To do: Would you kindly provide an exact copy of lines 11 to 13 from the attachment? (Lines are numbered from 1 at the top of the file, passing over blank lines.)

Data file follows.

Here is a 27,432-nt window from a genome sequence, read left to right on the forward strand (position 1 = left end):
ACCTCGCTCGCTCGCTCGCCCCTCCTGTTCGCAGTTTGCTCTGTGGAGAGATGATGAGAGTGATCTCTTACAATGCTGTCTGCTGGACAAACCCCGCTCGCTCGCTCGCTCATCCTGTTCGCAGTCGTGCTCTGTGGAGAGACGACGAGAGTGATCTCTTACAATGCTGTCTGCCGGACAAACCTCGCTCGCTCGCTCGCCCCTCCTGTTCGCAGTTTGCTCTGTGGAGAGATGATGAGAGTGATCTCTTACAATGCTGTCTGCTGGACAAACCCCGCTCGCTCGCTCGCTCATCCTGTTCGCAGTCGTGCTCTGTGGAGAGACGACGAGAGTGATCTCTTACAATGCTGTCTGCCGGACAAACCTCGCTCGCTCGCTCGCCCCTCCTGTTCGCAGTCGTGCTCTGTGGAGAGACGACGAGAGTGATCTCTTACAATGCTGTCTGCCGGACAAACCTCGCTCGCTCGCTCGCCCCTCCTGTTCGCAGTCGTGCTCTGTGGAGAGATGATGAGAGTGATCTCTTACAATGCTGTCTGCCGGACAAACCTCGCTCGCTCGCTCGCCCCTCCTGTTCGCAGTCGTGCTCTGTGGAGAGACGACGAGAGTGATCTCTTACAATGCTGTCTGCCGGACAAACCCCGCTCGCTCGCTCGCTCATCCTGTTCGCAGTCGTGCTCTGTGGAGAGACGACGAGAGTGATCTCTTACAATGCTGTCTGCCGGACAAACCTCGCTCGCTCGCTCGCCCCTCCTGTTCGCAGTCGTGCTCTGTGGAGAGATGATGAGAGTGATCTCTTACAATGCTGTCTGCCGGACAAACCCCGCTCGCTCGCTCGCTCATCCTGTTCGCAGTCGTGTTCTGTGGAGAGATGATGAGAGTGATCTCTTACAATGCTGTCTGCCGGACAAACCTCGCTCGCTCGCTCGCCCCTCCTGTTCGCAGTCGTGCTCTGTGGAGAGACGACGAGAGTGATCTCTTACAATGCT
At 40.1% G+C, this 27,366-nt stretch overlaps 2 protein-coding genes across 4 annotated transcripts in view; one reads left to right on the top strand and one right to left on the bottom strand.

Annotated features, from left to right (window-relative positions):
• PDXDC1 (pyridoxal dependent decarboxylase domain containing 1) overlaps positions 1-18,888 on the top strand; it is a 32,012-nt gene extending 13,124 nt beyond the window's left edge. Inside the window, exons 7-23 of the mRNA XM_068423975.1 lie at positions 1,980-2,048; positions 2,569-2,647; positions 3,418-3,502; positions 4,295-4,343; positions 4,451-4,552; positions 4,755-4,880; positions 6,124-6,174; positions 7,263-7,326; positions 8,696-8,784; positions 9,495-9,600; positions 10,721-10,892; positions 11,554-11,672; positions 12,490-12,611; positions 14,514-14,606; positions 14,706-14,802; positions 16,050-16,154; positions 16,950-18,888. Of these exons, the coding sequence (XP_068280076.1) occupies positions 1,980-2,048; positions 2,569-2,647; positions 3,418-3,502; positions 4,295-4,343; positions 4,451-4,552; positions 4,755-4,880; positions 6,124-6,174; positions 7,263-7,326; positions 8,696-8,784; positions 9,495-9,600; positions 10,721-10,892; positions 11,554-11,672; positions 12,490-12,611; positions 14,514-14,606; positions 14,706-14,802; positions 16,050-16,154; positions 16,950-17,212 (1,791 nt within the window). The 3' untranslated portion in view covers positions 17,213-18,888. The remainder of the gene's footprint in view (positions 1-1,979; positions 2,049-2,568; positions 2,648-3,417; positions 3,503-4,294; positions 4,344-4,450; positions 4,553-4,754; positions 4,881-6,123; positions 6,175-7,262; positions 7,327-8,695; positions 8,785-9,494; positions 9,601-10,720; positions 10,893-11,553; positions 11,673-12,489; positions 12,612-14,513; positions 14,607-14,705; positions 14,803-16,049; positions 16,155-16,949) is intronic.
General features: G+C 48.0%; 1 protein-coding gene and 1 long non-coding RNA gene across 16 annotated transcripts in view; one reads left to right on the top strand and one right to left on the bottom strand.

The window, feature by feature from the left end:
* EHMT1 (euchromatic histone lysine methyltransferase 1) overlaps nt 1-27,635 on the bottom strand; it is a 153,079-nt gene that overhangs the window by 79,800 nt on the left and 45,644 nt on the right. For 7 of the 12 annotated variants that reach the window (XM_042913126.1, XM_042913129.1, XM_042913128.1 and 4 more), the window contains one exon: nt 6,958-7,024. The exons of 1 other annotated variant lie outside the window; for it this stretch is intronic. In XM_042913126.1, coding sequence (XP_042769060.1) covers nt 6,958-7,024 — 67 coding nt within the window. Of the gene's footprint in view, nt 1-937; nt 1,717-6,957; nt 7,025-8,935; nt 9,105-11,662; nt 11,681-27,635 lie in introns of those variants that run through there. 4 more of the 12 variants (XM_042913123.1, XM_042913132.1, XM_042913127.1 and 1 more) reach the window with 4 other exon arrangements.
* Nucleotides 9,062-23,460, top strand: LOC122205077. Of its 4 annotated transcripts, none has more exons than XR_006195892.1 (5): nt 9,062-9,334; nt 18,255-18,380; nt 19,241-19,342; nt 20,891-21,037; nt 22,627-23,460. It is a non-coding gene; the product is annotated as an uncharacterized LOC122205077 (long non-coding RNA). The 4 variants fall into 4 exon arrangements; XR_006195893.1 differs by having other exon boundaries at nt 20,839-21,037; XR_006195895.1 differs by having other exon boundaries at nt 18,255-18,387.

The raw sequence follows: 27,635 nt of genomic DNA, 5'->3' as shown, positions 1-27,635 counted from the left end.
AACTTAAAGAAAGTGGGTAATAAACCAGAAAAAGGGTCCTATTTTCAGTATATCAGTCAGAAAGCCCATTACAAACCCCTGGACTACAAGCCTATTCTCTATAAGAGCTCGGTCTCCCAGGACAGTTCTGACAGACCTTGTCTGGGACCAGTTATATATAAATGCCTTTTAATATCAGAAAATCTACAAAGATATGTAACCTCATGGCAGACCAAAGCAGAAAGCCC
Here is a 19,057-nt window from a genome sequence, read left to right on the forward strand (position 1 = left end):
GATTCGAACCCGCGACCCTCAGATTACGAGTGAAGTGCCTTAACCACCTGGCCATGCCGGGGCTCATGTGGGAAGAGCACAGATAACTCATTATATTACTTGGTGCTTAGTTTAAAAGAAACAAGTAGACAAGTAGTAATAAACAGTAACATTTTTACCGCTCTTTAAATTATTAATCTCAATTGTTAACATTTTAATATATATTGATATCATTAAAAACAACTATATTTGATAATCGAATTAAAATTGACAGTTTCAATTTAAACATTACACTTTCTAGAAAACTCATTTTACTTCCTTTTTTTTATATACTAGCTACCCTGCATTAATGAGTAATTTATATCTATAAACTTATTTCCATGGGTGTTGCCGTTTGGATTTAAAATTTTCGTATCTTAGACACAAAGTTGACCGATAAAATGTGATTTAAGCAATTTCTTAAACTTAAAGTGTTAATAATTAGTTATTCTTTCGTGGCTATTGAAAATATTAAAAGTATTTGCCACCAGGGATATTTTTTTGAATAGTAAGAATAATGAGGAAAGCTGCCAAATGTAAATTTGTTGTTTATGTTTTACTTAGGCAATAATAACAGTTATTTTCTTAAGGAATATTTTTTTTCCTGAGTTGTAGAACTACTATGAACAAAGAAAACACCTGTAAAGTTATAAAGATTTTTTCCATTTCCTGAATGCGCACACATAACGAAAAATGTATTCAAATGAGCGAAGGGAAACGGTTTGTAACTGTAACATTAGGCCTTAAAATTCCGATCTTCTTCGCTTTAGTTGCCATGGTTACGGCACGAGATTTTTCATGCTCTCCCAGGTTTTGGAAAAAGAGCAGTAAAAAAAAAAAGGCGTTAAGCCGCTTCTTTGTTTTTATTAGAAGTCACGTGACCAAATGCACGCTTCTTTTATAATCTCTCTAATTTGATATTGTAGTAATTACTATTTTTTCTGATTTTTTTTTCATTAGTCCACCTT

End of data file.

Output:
AACTTAAAGAAAGTGGGTAATAAACCAGAAAAAGGGTCCTATTTTCAGTATATCAGTCAGAAAGCCCATTACAAACCCCTGGACTACAAGCCTATTCTCTATAAGAGCTCGGTCTCCCAGGACAGTTCTGACAGACCTTGTCTGGGACCAGTTATATATAAATGCCTTTTAATATCAGAAAATCTACAAAGATATGTAACCTCATGGCAGACCAAAGCAGAAAGCCC
Here is a 19,057-nt window from a genome sequence, read left to right on the forward strand (position 1 = left end):
GATTCGAACCCGCGACCCTCAGATTACGAGTGAAGTGCCTTAACCACCTGGCCATGCCGGGGCTCATGTGGGAAGAGCACAGATAACTCATTATATTACTTGGTGCTTAGTTTAAAAGAAACAAGTAGACAAGTAGTAATAAACAGTAACATTTTTACCGCTCTTTAAATTATTAATCTCAATTGTTAACATTTTAATATATATTGATATCATTAAAAACAACTATATTTGATAATCGAATTAAAATTGACAGTTTCAATTTAAACATTACACTTTCTAGAAAACTCATTTTACTTCCTTTTTTTTATATACTAGCTACCCTGCATTAATGAGTAATTTATATCTATAAACTTATTTCCATGGGTGTTGCCGTTTGGATTTAAAATTTTCGTATCTTAGACACAAAGTTGACCGATAAAATGTGATTTAAGCAATTTCTTAAACTTAAAGTGTTAATAATTAGTTATTCTTTCGTGGCTATTGAAAATATTAAAAGTATTTGCCACCAGGGATATTTTTTTGAATAGTAAGAATAATGAGGAAAGCTGCCAAATGTAAATTTGTTGTTTATGTTTTACTTAGGCAATAATAACAGTTATTTTCTTAAGGAATATTTTTTTTCCTGAGTTGTAGAACTACTATGAACAAAGAAAACACCTGTAAAGTTATAAAGATTTTTTCCATTTCCTGAATGCGCACACATAACGAAAAATGTATTCAAATGAGCGAAGGGAAACGGTTTGTAACTGTAACATTAGGCCTTAAAATTCCGATCTTCTTCGCTTTAGTTGCCATGGTTACGGCACGAGATTTTTCATGCTCTCCCAGGTTTTGGAAAAAGAGCAGTAAAAAAAAAAAGGCGTTAAGCCGCTTCTTTGTTTTTATTAGAAGTCACGTGACCAAATGCACGCTTCTTTTATAATCTCTCTAATTTGATATTGTAGTAATTACTATTTTTTCTGATTTTTTTTTCATTAGTCCACCTT